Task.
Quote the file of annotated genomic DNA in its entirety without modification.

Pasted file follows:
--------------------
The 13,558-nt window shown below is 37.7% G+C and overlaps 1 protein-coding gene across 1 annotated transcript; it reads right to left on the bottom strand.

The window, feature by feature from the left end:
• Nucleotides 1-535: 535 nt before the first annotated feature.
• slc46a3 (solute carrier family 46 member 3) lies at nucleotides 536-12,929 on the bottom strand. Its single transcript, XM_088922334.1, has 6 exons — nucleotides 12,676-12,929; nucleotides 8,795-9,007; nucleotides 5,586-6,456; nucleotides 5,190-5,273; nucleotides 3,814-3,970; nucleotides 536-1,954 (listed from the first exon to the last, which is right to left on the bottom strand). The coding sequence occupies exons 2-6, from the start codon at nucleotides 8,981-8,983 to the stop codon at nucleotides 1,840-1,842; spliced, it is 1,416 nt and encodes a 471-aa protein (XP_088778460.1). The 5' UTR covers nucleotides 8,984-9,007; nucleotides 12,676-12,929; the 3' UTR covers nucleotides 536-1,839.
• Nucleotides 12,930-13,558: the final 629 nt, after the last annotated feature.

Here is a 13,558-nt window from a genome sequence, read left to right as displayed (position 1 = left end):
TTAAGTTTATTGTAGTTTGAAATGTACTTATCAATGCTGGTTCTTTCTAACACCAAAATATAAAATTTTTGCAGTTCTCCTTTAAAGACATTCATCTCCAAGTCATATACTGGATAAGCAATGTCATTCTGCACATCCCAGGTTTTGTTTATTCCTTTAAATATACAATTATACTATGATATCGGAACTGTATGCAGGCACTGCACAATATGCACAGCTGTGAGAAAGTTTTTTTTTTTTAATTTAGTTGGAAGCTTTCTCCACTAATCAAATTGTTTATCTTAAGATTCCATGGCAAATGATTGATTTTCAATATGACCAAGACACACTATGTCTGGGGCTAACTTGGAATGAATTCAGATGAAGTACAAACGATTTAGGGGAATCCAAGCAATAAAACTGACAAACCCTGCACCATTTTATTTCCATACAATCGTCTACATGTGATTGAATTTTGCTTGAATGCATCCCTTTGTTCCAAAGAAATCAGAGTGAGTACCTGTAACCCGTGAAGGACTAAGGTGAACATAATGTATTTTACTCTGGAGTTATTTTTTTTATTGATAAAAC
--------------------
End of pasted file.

The 13,558-nt window shown below is 37.7% G+C and overlaps 1 protein-coding gene across 1 annotated transcript; it reads right to left on the bottom strand.

The window, feature by feature from the left end:
• Nucleotides 1-535: 535 nt before the first annotated feature.
• slc46a3 (solute carrier family 46 member 3) lies at nucleotides 536-12,929 on the bottom strand. Its single transcript, XM_088922334.1, has 6 exons — nucleotides 12,676-12,929; nucleotides 8,795-9,007; nucleotides 5,586-6,456; nucleotides 5,190-5,273; nucleotides 3,814-3,970; nucleotides 536-1,954 (listed from the first exon to the last, which is right to left on the bottom strand). The coding sequence occupies exons 2-6, from the start codon at nucleotides 8,981-8,983 to the stop codon at nucleotides 1,840-1,842; spliced, it is 1,416 nt and encodes a 471-aa protein (XP_088778460.1). The 5' UTR covers nucleotides 8,984-9,007; nucleotides 12,676-12,929; the 3' UTR covers nucleotides 536-1,839.
• Nucleotides 12,930-13,558: the final 629 nt, after the last annotated feature.

Here is a 13,558-nt window from a genome sequence, read left to right as displayed (position 1 = left end):
TTAAGTTTATTGTAGTTTGAAATGTACTTATCAATGCTGGTTCTTTCTAACACCAAAATATAAAATTTTTGCAGTTCTCCTTTAAAGACATTCATCTCCAAGTCATATACTGGATAAGCAATGTCATTCTGCACATCCCAGGTTTTGTTTATTCCTTTAAATATACAATTATACTATGATATCGGAACTGTATGCAGGCACTGCACAATATGCACAGCTGTGAGAAAGTTTTTTTTTTTTAATTTAGTTGGAAGCTTTCTCCACTAATCAAATTGTTTATCTTAAGATTCCATGGCAAATGATTGATTTTCAATATGACCAAGACACACTATGTCTGGGGCTAACTTGGAATGAATTCAGATGAAGTACAAACGATTTAGGGGAATCCAAGCAATAAAACTGACAAACCCTGCACCATTTTATTTCCATACAATCGTCTACATGTGATTGAATTTTGCTTGAATGCATCCCTTTGTTCCAAAGAAATCAGAGTGAGTACCTGTAACCCGTGAAGGACTAAGGTGAACATAATGTATTTTACTCTGGAGTTATTTTTTTTATTGATAAAAC